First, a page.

You set up the Triby with an app on your iPhone or Android Phone. After you pair it with Bluetooth, you can set it up on your Wi-Fi network and you're theoretically off to the races. But it's a slow start — it took me a lot of false starts and dropped connections before I could reliably get things running, and you will need to go through the whole process every time you want to switch Wi-Fi networks. (The Triby also only works on 2.4Ghz networks, unfortunately.)
Inside the app, you have four main sections. There's "Doodles," which lets you send notes to the Triby and receive read notifications; "Call," which lets you use the speakerphone function; "Radio," where you can set up preset radio stations; and finally "Settings," where you'll find a somewhat confusing (and sometimes duplicative) set of controls.
The good news is that you don't need to spend all that much time in the app if you don't want to. Because most of the time, you can use Triby just like you use the Echo: leave it sitting in your kitchen, ask it questions, and use it to do (almost) anything the Echo can do. You can set timers, get the weather, and play music. If you don't want to bother with Alexa, you can still use it as a bog-standard Bluetooth speaker, or just press physical shortcut buttons to listen to preset radio stations.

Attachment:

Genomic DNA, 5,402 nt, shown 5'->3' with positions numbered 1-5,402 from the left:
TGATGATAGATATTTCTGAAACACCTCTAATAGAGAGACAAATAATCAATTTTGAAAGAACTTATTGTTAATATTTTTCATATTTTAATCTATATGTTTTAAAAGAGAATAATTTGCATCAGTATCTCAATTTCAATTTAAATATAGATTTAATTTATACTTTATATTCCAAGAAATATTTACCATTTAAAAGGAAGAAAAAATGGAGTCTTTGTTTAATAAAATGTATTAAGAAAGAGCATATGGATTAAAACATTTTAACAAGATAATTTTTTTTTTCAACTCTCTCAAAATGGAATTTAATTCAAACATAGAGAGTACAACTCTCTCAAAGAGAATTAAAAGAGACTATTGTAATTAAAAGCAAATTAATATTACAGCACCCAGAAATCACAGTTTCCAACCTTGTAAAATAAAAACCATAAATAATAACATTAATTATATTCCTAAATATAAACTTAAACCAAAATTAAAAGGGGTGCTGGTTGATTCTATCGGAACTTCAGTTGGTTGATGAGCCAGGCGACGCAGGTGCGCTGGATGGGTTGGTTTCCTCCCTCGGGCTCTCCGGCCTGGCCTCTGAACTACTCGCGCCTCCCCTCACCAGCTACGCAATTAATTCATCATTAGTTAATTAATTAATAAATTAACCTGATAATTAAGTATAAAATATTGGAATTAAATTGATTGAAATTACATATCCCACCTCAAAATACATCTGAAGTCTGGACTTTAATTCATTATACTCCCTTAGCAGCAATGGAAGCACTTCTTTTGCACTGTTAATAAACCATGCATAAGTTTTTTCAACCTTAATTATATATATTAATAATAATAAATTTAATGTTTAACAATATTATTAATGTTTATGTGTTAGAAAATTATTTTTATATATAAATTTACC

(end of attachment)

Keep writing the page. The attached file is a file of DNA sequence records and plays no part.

Strangely, Spotify didn't work for me through Alexa, but that's not a big deal because the Triby identifies itself as a Spotify Connect player in the Spotify app. When you're playing Spotify, you can hold down one of the two radio buttons to save it as a preset.
Triby works fairly well doing those things — but it's not going to impress you with how well it does them. Compared to the Echo the Triby isn't nearly as good at recognizing your voice — if you say anything that even vaguely sounds like "Alexa," it starts listening. And if you have a spotty Wi-Fi connection, forget it: Alexa on the Triby is a frustrating mess. Compared to a Bluetooth speaker like the Logitech UE Boom, the audio you get from the Triby doesn't sound nearly as nice.